Hey there airport CEO! Glad to see you dropping by this dev blog in your, perhaps, usual order. Maybe this is the 146th dev blog you read or perhaps it’s the first, regardless we’re very happy to have you with us as we deep dive into today’s topics.
First off today we’d like to thank all of you for your immense support and excitement as a result of the previous dev blog. We’ve not seen this much interest in an update since the launch of the game and the big bird update and given how much fun we’re having developing this update we can tell you that your excitement is reciprocated.
It’s been another two good weeks of progress and we’re again exited to share the advancements, and how Alpha 35 is slowly growing into shape, with you. In the last dev blog, we managed go on for quite a while and this time around will probably be no different so let’s just get into it...
With the terminal update and Alpha 35 we are finally introducing proper restaurants. In its essence, restaurants rely on the same code that enables the current café businesses which are established in food rooms as of the current Alpha 34 version. However, while cafés require specific counters and fridges, restaurants of course have their own uniquely differentiating requirements. Included in the update is a set of new kitchen items such as a cooking station, a separate decorative stove and work bench and a kitchen fridge freezer, all beautifully designed by Mitchell. These, along with a new requirement system ensuring that businesses moving forward will have extended requirements on the furniture you place in the room such as seating and decoration, make up the foundation of establishing a restaurant.
Cooking stations will, along with the counters placed in a restaurant, also spawn job tasks and thus be manned by franchise staff. Unlike other franchise staff, those manning the cooking stations may at some points walk about their closest proximity and tend to the preparation of meals.
To easily get you going with restaurants we’ll include a few new default restaurant businesses and those that today are in the game, but recognized as cafés, will be converted into restaurants. Whatever mods that are out there which has their business type tagged as restaurant will also automatically converted once launched in Alpha 35, however new requirements will not be invoked until a contract needs to be signed.
Passengers will interact with restaurant businesses in the same extent as they do with café businesses but will in general most likely spend a bit more at a restaurant as a result of the more expensive products a restaurant has, compared to a café. This means a greater revenue and a potentially increased turnover profit in the sale cut for the airport but in turn the contracts are a bit more demanding. And while the franchise contract system will for sure receive an overhaul, either in this update or the next, that’s a subject for another dev blog.
While restaurants are an expansion of the food room functionality, the terminal update will also bring about a completely new, long-awaited, room type: The airline lounge!
Airline lounges are rooms dedicated for use only by upper-class passengers traveling with a specific airline. Airline lounges are built just like any other room but of course have a different set of requirements to be opened and operated. To open an airline lounge, you’ll need to ensure that there’s at least one information desk, one buffet table, one airline floor logo and one bathroom built within the room’s premises. The information desk is operated by your employees, the passenger service agents, and just like other rooms the desk must be operated in order for the room to be opened. In an airline lounge, all of the passengers’ four basic needs can be tended to: The bathroom will allow them to relieve themselves within the airline lounge’s premises, the buffet table allows passengers to get something to eat in order to still their hunger and as a passenger is relaxing in the lounge to regain their energy, they also enjoy themselves. The airline lounge bathrooms are built just like any other bathroom and can be placed within the airport lounge room, which has previously not been possible, and is as mentioned only utilized by those who have access to the airline lounge.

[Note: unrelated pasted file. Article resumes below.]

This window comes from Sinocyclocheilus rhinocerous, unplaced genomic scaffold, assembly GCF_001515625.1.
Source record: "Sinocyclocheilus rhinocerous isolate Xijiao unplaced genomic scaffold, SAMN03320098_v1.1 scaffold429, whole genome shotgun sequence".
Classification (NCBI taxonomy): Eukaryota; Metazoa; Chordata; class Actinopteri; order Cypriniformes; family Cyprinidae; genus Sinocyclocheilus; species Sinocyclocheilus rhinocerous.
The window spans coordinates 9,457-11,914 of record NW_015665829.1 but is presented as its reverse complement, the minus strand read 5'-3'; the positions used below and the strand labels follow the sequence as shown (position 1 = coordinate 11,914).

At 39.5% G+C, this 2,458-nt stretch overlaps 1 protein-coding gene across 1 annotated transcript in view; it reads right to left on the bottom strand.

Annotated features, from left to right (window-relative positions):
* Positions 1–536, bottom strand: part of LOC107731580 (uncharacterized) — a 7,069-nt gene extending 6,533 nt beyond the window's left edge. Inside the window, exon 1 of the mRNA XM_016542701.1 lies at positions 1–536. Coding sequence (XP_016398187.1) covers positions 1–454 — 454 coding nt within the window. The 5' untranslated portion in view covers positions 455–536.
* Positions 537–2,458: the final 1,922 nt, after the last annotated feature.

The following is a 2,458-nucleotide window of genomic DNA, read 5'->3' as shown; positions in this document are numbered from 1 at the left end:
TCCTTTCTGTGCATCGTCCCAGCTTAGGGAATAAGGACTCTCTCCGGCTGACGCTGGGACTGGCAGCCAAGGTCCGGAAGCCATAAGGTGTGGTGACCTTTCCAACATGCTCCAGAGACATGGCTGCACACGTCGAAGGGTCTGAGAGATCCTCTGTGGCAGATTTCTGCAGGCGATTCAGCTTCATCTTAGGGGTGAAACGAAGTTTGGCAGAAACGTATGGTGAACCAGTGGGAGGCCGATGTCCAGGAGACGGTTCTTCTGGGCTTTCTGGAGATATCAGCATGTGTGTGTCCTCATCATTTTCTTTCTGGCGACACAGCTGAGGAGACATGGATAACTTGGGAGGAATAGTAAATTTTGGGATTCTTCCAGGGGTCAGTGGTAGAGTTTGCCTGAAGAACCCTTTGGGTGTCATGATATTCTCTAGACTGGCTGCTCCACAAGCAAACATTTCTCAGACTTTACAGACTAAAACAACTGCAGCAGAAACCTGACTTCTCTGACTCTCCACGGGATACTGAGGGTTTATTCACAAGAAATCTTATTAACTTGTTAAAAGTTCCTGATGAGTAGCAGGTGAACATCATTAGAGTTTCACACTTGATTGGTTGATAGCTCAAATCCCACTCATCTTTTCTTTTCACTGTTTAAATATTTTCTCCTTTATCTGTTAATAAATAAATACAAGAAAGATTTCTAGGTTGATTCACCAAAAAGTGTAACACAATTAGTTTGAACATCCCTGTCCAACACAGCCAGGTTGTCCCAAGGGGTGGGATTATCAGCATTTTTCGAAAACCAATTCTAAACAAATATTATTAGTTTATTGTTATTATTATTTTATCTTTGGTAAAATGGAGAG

The airline lounge part of the Alpha 35 update also means that we’re now simulating two types of passenger classes: economy and business class. For starters, around 20 to 30 percent of a flight’s passengers will be traveling in business class and out of those 90 percent will be wearing suits (those 10 percent who don’t are simulated successful tech entrepreneurs who would never wear old money clothing).
An airline lounge can be established for any airline that your airport currently holds a contract with. Airlines are always very interested in establishing their presence in an airline lounge and the synergy between your cooperating businesses in the form of airline and airport, in excess of the master contract, will naturally boost the airlines approval rating of the airport. Airline lounges also have a direct monetary return as each passenger visit will generate an entrance fee payment which is varying in size depending on the size and rating of the airline, i.e. the bigger and higher rated the airline contract is the more valuable the entrance of a passenger in that lounge will be. This is in accordance with the upcoming airline fleet overhaul, also part of Alpha 35.
A problem a lot of CEOs have been struggling with recently and especially as their terminals grow bigger is the issue of cleanliness. Previously, each passenger has had a default cleanliness reduction value for each grid node they walk on meaning that heavily trafficked routes will become filthy fast and thus generate a filth tile and a janitor job tasks for cleaning those nodes. We do not particularly like the concept of an aesthetically negatively impacting feature (well, it goes into the rating system too...) that you as a player cannot impact and so in the terminal update, we’ve sought to change this.